Archive for December, 2010

Quadrafire Mt.Vernon

We had on interesting experience this fall. EnviroEnergy experimented with some over wintered grass. They did this to see if the mineral content would be reduced. For reasons we do not fully understand, the ash content was at 9%. The usual ash content from this facility is consistently in the 4% range. I think that raking into windrows might have added earth to the grass. We used these pellets in several appliances with interesting results.  A Quardafire Mt Vernon had trouble burning these pellets even with a grass table that was programed to dump ash at a rather high rate. The tables we are using have no problem handling 4% ash. On a related note I had a call from a man referred to us because we have been successful burning grass. During the conversation I concluded that he had a Quadrafire Mt.Vernon, but it was an earlier version that has only a manual control for the feed rate. It was concluded that this unit was not suited to burn grass. He even has trouble with certain wood pellets that must have higher ash content. The lesson from this experiance is that appliances need to be designed so that they can handle varying ash levels. We have had good luck with several Harmon pellet stoves. The fact that the controls on these units make it possible to control the  feed rate so that ash levels are not so much a problem.

The heating season is in full swing. All of our installations, save one, are operational. The exceptional one came back for the season on October 14. A week later they experienced a power outage lasting six hours. As the outage was very localized no one realized the outage and responded to start auxiliary power. This caused a burn-back that  destroyed critical electrical components on the unit. As this was our hardest pushed unit, we are looking to replace it with a bigger unit with a newer design. It is notable that this defect is not related to grass as they started the season using up a small supply of wood pellets that we had burned last season as a comparison to grass output.

The Catskill Grass Bioenergy Project, as you can see on our website,  is utilizing three Woodmaster pellet furnaces,two Central Boiler pellet furnaces, two Quadrifire Mt. Vernon stoves and five Harmon stoves. We have burned grass pellets successfully in in all the units however each appliance has presented different challenges.  The Quadrafire units will not handle the ash content of grass with any of the pre-installed operation tables. Tables for grass have been developed by the manufacturer but the dealer network does not have access to them. All other units, both furnaces and stoves, can be adjusted to handle grass pellets. One issue that we have experienced is that Grass pellets not only have higher ash content but seem to produce more fly ash which accumulates in all the heat exchangers. Units thus have to be cleaned more often than with wood pellets. If this is not done most units begin to burn poorly and some have even ceased operating. Another interesting observation is that grass pellets seem to ignite faster than wood. This characteristic requires feed rates set at the upper levels to keep the fire in the manufactures recommended location in the fire box. A local resident burning an older Woodmaster has had good luck mixing shell corn with grass pellets to control the fast ignition.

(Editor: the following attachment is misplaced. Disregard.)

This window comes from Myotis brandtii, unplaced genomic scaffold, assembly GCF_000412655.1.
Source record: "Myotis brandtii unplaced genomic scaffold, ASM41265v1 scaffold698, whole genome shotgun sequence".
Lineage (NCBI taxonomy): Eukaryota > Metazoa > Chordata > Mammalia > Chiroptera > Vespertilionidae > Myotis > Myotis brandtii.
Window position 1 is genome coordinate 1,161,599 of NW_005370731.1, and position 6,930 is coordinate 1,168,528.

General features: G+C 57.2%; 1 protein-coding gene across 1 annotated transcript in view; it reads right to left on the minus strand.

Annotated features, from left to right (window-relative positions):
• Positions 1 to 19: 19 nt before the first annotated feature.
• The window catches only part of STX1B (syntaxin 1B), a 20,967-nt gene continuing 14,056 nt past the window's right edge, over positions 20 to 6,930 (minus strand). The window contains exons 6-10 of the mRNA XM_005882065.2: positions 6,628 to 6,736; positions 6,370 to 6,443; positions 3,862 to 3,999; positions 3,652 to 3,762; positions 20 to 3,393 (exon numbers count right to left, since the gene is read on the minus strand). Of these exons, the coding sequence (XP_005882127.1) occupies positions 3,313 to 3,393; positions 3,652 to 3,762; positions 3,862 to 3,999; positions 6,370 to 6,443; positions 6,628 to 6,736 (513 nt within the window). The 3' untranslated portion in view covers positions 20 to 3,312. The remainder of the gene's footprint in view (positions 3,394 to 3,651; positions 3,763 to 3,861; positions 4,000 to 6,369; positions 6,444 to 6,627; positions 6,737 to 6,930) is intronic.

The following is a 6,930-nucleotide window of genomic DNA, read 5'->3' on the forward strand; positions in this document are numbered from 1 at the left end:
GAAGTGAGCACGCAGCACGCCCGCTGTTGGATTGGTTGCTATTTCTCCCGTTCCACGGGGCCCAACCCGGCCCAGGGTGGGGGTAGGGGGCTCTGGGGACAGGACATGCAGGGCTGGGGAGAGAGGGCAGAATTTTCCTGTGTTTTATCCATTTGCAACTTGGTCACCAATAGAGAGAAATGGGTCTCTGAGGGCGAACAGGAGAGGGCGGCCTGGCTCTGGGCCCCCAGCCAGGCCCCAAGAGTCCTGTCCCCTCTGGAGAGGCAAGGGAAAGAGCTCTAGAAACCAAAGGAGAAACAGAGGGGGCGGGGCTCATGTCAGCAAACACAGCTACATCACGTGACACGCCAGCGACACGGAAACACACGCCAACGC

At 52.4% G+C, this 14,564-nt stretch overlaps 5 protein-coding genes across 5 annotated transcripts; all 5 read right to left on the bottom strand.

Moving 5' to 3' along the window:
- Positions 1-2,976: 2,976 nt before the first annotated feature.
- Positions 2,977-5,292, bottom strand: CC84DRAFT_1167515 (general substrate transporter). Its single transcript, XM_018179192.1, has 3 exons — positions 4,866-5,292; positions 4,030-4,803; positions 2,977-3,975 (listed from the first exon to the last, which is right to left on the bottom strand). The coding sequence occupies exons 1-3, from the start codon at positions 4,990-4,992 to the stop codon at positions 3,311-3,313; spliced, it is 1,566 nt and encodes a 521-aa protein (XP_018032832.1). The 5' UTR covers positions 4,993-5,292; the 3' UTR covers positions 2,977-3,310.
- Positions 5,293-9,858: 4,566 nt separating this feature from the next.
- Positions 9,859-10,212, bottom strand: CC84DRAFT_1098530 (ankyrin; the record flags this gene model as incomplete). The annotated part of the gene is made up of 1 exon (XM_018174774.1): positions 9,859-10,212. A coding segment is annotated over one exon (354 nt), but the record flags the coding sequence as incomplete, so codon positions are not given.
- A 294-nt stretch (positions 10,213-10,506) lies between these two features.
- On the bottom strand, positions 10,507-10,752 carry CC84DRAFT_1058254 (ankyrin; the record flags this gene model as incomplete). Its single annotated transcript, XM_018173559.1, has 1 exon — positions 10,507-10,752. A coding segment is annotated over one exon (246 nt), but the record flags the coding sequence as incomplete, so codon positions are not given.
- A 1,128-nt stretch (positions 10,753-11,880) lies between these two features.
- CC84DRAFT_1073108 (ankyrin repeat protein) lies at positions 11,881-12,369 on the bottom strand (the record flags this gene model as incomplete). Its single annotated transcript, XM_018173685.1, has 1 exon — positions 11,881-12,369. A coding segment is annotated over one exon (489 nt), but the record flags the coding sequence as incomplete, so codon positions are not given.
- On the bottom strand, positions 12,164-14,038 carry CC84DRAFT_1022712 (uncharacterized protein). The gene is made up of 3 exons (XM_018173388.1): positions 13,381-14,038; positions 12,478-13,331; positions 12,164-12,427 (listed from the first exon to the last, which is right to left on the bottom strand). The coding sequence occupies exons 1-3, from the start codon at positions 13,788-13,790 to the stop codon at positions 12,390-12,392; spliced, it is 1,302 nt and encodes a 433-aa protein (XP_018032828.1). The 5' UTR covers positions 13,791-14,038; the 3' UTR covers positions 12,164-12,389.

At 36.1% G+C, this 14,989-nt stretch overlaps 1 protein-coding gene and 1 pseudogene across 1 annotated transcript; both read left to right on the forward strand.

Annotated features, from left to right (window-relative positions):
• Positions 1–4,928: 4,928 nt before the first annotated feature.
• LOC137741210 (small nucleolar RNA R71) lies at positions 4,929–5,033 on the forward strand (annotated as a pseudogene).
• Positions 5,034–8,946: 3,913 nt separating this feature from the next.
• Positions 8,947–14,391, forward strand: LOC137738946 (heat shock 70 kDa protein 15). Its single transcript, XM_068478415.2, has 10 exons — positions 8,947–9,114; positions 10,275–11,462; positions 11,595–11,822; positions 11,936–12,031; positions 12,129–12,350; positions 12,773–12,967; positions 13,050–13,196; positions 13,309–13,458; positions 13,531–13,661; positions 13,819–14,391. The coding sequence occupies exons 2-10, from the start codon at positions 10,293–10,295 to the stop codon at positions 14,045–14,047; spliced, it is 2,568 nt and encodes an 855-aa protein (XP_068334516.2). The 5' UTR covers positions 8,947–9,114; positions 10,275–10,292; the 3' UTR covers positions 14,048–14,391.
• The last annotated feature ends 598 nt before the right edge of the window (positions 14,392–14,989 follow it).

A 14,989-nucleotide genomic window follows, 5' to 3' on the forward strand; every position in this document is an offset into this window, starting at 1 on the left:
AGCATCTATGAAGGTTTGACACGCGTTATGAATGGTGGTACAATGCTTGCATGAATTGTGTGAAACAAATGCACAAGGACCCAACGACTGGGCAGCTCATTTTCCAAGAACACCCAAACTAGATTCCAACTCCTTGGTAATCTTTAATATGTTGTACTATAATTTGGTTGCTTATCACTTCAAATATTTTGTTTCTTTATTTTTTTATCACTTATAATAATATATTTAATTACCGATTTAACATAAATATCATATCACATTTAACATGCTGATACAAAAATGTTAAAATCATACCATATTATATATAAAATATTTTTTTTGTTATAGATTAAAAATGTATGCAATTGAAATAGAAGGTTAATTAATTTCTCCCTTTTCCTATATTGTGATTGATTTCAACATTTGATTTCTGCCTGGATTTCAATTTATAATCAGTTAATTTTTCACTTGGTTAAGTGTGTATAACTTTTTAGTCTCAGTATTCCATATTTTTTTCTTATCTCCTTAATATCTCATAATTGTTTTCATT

More next month.


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Second Post from Hudson Valley:

In addition to operating our mobile pellet mill, it is of great interest that HVGE assists in fostering a viable market for grass pellets. Combustion unit compatibility is likely the biggest hurdle facing large-scale use of grass pellets. Higher ash and clinker formation are associated with grass pellets, whereas all premium wood pellets are guaranteed to have less than 1% ash. Therefore, HVGE is involved with analyzing pellet and burn quality and in the future supplying pellets to manufacturers for testing. In Europe we are already seeing innovative stove technologies help to bridge the gap between grass pellets and consumers.

Fortunately, we are already seeing manufacturers incorporating grass pellets into their system designs and warranties. Variable feed rate, automated ash removal and an active burn pot are key features to look for in choosing a stove to combust grass pellets. You can find these features in a variety of stoves ranging from $1,200 to $5,000. Some of the manufacturers that are reported to have stoves to better handle grass pellets include Harman, Enviro, Magnum, Bixby and Quadrafire.

One partner Mighty Maples Farm has been burning grass pellets for home heating since fall 2009. They have reported great success with both their USS stove and modified Englander. Owner Jim Wiest reports: “My most significant finding is blends of as little as 10% commercial hardwood pellets and any generic grass pellets can be effectively burned in most low end stoves designed specifically for wood pellets only…  Ash storage and its removal are the limiting factors.”

Finally, I would like to mention the current federal incentive for purchasing higher efficiency stoves called EPA Burn Wise. The tax credit covers 30% of installed costs up to $1,500 and automatically qualifies all pellet stoves because of their inherently high efficiency ratings. This program was initiated in response to emission concerns with burning cordwood and other less efficient resources. Due to poor air quality, many cities are even outlawing certain types of wood burning during the winter months. Burn Wise is due to run out at the end of December, but we hope they continue the program in 2011.

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